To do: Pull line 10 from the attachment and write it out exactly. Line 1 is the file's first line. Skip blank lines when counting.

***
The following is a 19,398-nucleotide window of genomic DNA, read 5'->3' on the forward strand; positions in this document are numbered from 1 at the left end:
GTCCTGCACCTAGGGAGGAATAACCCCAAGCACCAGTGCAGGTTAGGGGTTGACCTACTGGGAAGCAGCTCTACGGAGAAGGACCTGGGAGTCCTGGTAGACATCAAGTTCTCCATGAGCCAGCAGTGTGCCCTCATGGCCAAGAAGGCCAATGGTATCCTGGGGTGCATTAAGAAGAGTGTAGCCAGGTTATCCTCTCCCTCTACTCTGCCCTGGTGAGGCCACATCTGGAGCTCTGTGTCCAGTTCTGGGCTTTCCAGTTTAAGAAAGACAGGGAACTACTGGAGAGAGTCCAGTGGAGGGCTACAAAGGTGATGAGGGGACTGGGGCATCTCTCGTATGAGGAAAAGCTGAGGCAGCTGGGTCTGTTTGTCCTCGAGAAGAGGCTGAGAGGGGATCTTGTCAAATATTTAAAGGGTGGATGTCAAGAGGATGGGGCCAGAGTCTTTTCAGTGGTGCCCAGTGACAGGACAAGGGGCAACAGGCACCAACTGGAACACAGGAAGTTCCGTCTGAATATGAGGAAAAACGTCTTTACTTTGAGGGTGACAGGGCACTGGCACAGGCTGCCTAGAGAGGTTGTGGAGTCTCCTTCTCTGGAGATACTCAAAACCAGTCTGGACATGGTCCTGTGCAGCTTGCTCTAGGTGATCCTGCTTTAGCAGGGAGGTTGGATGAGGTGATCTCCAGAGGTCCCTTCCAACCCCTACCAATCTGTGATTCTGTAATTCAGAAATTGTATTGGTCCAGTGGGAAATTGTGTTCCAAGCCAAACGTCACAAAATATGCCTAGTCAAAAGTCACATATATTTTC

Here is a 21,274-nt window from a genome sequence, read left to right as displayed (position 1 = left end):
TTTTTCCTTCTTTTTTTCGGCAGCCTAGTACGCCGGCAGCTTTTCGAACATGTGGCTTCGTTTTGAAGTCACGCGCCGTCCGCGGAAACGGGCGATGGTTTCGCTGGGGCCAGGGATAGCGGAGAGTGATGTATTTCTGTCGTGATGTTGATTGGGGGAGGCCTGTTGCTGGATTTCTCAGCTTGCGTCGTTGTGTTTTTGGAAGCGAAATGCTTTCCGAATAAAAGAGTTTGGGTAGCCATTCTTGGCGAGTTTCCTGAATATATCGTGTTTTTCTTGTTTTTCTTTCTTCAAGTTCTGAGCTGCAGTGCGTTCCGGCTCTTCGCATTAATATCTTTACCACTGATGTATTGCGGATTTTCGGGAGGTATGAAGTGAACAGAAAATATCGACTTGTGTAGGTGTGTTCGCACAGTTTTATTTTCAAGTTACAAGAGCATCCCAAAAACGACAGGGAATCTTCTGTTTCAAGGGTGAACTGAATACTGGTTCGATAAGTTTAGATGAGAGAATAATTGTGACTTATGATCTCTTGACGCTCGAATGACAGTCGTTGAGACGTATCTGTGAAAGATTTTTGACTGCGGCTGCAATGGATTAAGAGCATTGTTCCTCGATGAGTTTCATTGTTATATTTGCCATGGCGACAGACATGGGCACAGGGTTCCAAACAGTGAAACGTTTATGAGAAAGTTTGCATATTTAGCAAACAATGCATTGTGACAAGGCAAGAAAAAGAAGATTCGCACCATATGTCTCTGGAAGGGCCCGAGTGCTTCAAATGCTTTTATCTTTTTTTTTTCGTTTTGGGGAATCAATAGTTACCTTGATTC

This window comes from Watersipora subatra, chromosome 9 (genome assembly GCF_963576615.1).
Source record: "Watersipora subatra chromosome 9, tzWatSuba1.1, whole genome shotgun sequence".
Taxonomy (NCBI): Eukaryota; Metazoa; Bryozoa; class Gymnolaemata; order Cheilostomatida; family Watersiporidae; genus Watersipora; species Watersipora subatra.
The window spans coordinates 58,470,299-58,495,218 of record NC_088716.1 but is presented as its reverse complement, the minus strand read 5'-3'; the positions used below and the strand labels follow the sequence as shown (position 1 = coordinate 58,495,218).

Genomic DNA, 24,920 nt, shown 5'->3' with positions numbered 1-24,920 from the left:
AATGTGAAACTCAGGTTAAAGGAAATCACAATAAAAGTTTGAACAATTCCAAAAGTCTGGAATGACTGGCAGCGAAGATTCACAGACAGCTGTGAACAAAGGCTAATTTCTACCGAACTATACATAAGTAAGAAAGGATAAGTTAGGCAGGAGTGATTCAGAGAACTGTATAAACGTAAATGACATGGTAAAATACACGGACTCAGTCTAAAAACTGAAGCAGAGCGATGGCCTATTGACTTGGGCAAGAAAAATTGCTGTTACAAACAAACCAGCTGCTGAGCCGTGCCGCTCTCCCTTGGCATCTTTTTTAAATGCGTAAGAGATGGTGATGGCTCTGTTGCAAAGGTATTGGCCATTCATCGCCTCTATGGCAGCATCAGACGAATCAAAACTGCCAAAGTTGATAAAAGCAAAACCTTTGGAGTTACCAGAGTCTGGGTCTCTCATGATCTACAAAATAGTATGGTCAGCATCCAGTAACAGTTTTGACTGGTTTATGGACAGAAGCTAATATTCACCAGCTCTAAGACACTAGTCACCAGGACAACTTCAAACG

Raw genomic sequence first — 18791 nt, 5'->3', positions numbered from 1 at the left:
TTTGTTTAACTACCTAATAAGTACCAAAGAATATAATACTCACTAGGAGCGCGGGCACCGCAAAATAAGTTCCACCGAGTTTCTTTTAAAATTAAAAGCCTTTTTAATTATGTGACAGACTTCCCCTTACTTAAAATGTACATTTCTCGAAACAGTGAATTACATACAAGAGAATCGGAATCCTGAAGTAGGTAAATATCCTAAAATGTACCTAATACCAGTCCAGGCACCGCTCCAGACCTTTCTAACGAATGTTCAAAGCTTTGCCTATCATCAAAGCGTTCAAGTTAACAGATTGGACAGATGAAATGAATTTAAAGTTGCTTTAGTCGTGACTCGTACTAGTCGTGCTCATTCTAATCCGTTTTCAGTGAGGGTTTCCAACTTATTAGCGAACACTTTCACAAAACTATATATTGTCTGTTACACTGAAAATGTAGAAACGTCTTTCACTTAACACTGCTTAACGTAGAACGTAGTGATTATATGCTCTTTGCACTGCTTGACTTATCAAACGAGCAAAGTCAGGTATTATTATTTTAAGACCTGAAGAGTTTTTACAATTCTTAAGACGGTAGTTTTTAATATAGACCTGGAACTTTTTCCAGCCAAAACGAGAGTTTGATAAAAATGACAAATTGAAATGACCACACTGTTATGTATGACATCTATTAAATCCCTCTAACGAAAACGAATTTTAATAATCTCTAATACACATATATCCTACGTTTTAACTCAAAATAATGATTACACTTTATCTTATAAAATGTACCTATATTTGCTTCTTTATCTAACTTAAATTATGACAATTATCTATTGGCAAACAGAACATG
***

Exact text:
AATGTGAAACTCAGGTTAAAGGAAATCACAATAAAAGTTTGAACAATTCCAAAAGTCTGGAATGACTGGCAGCGAAGATTCACAGACAGCTGTGAACAAAGGCTAATTTCTACCGAACTATACATAAGTAAGAAAGGATAAGTTAGGCAGGAGTGATTCAGAGAACTGTATAAACGTAAATGACATGGTAAAATACACGGACTCAGTCTAAAAACTGAAGCAGAGCGATGGCCTATTGACTTGGGCAAGAAAAATTGCTGTTACAAACAAACCAGCTGCTGAGCCGTGCCGCTCTCCCTTGGCATCTTTTTTAAATGCGTAAGAGATGGTGATGGCTCTGTTGCAAAGGTATTGGCCATTCATCGCCTCTATGGCAGCATCAGACGAATCAAAACTGCCAAAGTTGATAAAAGCAAAACCTTTGGAGTTACCAGAGTCTGGGTCTCTCATGATCTACAAAATAGTATGGTCAGCATCCAGTAACAGTTTTGACTGGTTTATGGACAGAAGCTAATATTCACCAGCTCTAAGACACTAGTCACCAGGACAACTTCAAACG